Anyone, including you, can be a journalist. You don’t have to be working for a media company to be one. If you care enough about an issue you can report on it. What will make it a journalistic work is the intent and how you gather your information. Being a journalist means that you place the public good above all else (instead of your own assumptions or self interests) and that you are adhering to journalistic standards when you gather and report information (eg seeking out multiple witnesses/voices, telling as much as possible about your sources, and asking different sides for comment are some such standards). It’s what differentiates it from propaganda, advertising, fiction or entertainment—in the current media landscape the lines can blur between these. I’ve come to realise that some media companies, even some major ones, don’t serve people in this way anymore. So when we consume the news, we should all be vigilant and discerning.
What's some advice you would impart on a Young Optometrist seeking a career change?
There is so much you can do to help others with optometry, from solving their vision issue to simply bringing a smile to others every day through your sincerity and care, and that’s special, never forget that. If you can see how special this is you may even consider staying with optometry. Every job will have the fun aspects, but also will have the challenges and the mundane—are you mentally prepared to endure what’s to come? Don’t think the grass is always greener on the other side. Reflect deeply on what truly inspires you to leave to seek another path—if it still drives you, and you’re very clear and solid, go do it. If you really want to do it you will figure out a way, others will see your sincere passion, and doors will naturally open.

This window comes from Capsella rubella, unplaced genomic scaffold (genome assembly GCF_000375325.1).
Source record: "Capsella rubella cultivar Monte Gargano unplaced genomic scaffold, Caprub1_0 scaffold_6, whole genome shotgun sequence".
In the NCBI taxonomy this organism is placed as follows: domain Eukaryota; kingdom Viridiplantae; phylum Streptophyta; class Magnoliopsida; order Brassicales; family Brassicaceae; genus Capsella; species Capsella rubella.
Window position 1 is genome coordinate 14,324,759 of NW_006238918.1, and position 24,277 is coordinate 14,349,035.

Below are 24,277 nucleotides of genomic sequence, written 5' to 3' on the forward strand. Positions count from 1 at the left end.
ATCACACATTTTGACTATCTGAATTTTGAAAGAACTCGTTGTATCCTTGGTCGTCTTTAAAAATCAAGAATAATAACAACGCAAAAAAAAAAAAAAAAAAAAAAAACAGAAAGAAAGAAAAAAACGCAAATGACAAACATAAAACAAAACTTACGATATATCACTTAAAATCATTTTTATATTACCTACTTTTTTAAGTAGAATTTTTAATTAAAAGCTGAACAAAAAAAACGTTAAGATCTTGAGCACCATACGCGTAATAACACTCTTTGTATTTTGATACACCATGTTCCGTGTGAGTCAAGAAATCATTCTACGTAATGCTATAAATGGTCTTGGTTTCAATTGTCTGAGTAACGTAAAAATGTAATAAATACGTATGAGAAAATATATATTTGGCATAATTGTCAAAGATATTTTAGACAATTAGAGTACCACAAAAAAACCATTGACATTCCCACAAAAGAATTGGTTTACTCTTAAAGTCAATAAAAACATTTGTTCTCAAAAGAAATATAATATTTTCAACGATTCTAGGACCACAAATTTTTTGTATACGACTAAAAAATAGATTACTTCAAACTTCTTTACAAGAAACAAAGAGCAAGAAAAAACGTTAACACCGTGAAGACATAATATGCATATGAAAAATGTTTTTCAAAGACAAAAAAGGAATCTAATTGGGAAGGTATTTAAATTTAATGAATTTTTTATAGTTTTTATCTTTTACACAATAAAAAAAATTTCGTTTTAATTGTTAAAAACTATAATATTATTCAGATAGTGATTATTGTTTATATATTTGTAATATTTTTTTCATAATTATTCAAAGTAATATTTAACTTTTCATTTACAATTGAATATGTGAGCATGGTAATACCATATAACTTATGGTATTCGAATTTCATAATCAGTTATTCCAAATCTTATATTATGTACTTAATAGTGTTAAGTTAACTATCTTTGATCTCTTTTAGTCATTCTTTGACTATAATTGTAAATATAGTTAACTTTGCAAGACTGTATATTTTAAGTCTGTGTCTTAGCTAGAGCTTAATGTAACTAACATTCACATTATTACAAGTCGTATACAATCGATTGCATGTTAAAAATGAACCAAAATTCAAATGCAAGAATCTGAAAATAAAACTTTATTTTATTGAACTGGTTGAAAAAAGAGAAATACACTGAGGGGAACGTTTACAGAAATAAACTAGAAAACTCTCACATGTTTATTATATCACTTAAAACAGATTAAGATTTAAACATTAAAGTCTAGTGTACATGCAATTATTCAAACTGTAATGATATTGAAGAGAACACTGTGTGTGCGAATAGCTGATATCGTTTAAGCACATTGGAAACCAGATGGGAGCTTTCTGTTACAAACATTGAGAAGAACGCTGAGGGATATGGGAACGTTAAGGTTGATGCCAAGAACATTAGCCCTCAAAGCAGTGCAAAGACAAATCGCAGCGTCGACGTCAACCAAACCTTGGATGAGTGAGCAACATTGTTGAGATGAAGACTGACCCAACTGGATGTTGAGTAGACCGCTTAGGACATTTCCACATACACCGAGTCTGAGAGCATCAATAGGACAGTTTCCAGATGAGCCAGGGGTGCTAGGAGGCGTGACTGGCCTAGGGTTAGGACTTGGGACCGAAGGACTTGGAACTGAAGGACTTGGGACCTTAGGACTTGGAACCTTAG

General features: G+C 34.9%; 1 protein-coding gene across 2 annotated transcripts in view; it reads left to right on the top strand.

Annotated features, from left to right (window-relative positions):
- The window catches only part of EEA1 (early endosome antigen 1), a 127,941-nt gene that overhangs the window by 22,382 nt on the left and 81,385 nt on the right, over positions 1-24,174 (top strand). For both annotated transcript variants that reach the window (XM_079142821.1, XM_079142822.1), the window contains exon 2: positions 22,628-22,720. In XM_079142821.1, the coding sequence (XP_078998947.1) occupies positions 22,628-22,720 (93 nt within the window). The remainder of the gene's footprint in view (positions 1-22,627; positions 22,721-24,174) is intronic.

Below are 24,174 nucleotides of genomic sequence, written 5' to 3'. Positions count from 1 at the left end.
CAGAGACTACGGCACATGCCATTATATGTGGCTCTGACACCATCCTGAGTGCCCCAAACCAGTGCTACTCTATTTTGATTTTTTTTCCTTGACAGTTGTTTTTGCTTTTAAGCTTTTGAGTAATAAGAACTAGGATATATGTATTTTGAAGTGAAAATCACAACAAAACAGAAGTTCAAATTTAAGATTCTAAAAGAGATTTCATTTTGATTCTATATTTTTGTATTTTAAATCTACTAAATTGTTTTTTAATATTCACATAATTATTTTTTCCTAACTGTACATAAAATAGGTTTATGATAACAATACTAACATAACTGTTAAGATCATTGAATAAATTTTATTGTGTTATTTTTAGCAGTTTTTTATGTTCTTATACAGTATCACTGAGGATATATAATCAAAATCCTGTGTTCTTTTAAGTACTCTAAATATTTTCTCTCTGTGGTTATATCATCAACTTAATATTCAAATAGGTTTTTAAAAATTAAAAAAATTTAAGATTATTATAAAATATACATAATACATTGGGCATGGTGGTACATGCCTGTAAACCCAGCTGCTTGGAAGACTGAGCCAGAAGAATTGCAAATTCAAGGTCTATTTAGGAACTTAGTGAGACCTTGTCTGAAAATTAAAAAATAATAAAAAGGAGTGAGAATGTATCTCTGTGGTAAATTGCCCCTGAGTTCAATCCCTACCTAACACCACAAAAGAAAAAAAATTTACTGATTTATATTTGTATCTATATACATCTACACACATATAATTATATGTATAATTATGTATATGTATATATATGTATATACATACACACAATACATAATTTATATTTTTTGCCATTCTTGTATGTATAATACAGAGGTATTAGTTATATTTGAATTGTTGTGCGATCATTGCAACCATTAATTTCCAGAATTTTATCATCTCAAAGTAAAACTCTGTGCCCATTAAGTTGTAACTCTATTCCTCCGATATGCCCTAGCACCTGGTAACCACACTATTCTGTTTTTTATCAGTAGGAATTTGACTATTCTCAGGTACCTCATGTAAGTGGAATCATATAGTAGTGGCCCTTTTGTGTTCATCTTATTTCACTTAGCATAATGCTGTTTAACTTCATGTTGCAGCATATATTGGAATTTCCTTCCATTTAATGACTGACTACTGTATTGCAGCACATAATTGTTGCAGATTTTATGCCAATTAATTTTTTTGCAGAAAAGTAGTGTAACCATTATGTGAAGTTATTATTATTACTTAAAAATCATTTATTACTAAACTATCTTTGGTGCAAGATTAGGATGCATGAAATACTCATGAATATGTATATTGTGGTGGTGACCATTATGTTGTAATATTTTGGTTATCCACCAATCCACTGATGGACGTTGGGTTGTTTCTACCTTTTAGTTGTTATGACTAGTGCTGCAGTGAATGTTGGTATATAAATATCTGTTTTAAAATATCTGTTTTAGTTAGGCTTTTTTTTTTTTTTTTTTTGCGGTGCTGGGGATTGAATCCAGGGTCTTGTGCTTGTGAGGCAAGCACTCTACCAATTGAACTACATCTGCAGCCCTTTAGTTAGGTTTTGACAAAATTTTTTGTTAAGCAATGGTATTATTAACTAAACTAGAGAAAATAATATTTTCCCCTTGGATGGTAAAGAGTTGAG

Otherwise, stay in optometry and do the best you can to benefit the world with your already acquired knowledge.
Where can we follow your work?
You can follow me on Twitter @miminguyenly
Cycloplegic drops have two main benefits in optometric practice. Firstly, cycloplegic is a useful tool in assessment of refractive error. Cycloplegia inhibits the accommodative power of the eye by blocking the action of the ciliary muscle, allowing the static or objective refractive error of the eye to be measured. Two main cycloplegia drugs are used in practice: atropine and Cyclopentolate. These drugs are called anticholinergic because they block the muscarinic action of acetylcholine. This action inhibits cholinergic stimulation of the iris sphincter and ciliary muscle, which results in mydriasis and cycloplegia. Secondly, as it dilates the pupil it allows for ophthalmoscope examination.
Cycloplegic retinoscopy and refraction helps determine full hyperopia in patients with accommodative esotropia and prevents overcorrection in myopic patients, making it a great tool, especially when testing children. It is also useful in prescribing correction in patients with limited cooperation during subjective refraction and amblyopic patients.
In practice, cyclopentolate hydrochloride 1% is the cycloplegic agent of choice. It has a faster onset of effect and reaches peak effect after 30-45minutes, its effect also washes out after 4-8 hours. Contradictions for cycloplegic drops is in patients with: closed-angle glaucoma, Down’s Syndrome, seizures, in pregnancy or breast feeding patients its effect is still unknown. Hypersensitivity to atropine is also not uncommon.
Here are some of our top tips for instilling eye drops in children:
If the situation allows, let the parents and child know that the eye drops cause a stinging sensation: doing so is important as it builds trust.
Show the child what the container of eye drops/ointment looks like. Put some on the back of the child's hand so he or she knows what it feels like.
Work as quickly and calmly as you can - this minimises the child's distress.
Recline the patient backwards or leaning into the chair comfortable, have them look up to the ceiling (have a picture or object for them to look at to distract them) and instill into nasal canthus. Or they can keep their eyes closed as you attempt to pull down their lower eyelid and instil it into their conjunctival sac.
Blinking exposes the eye to air and causes an increased stinging sensation. After the drop is in, ask child to keep their eyes closed and count to the highest number they know. Make it a silly competition. “1, 2, 3,...685,...ten billion”.
Praise, praise, praise! Let the child know they’ve done a great job. A little reward such as a sticker or jellybean goes a long way.